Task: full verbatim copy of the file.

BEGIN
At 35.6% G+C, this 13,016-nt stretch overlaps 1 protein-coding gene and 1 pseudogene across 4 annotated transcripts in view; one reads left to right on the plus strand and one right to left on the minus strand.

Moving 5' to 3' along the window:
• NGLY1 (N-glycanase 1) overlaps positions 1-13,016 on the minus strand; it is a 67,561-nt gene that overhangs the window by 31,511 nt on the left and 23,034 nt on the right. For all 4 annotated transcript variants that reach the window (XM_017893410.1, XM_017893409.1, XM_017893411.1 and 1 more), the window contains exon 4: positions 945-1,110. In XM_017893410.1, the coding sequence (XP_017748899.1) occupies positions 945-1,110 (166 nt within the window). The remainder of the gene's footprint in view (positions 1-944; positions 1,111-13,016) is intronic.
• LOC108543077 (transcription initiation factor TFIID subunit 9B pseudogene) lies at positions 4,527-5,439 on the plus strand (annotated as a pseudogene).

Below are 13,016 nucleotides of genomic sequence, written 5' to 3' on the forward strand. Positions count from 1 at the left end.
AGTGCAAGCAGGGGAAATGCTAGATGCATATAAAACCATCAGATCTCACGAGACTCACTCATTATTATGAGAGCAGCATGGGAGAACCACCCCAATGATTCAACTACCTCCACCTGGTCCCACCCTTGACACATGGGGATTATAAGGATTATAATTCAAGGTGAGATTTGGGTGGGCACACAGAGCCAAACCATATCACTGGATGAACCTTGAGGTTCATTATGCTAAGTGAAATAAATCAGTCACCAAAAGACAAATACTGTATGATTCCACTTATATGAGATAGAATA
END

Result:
At 35.6% G+C, this 13,016-nt stretch overlaps 1 protein-coding gene and 1 pseudogene across 4 annotated transcripts in view; one reads left to right on the plus strand and one right to left on the minus strand.

Moving 5' to 3' along the window:
• NGLY1 (N-glycanase 1) overlaps positions 1-13,016 on the minus strand; it is a 67,561-nt gene that overhangs the window by 31,511 nt on the left and 23,034 nt on the right. For all 4 annotated transcript variants that reach the window (XM_017893410.1, XM_017893409.1, XM_017893411.1 and 1 more), the window contains exon 4: positions 945-1,110. In XM_017893410.1, the coding sequence (XP_017748899.1) occupies positions 945-1,110 (166 nt within the window). The remainder of the gene's footprint in view (positions 1-944; positions 1,111-13,016) is intronic.
• LOC108543077 (transcription initiation factor TFIID subunit 9B pseudogene) lies at positions 4,527-5,439 on the plus strand (annotated as a pseudogene).

Below are 13,016 nucleotides of genomic sequence, written 5' to 3' on the forward strand. Positions count from 1 at the left end.
AGTGCAAGCAGGGGAAATGCTAGATGCATATAAAACCATCAGATCTCACGAGACTCACTCATTATTATGAGAGCAGCATGGGAGAACCACCCCAATGATTCAACTACCTCCACCTGGTCCCACCCTTGACACATGGGGATTATAAGGATTATAATTCAAGGTGAGATTTGGGTGGGCACACAGAGCCAAACCATATCACTGGATGAACCTTGAGGTTCATTATGCTAAGTGAAATAAATCAGTCACCAAAAGACAAATACTGTATGATTCCACTTATATGAGATAGAATA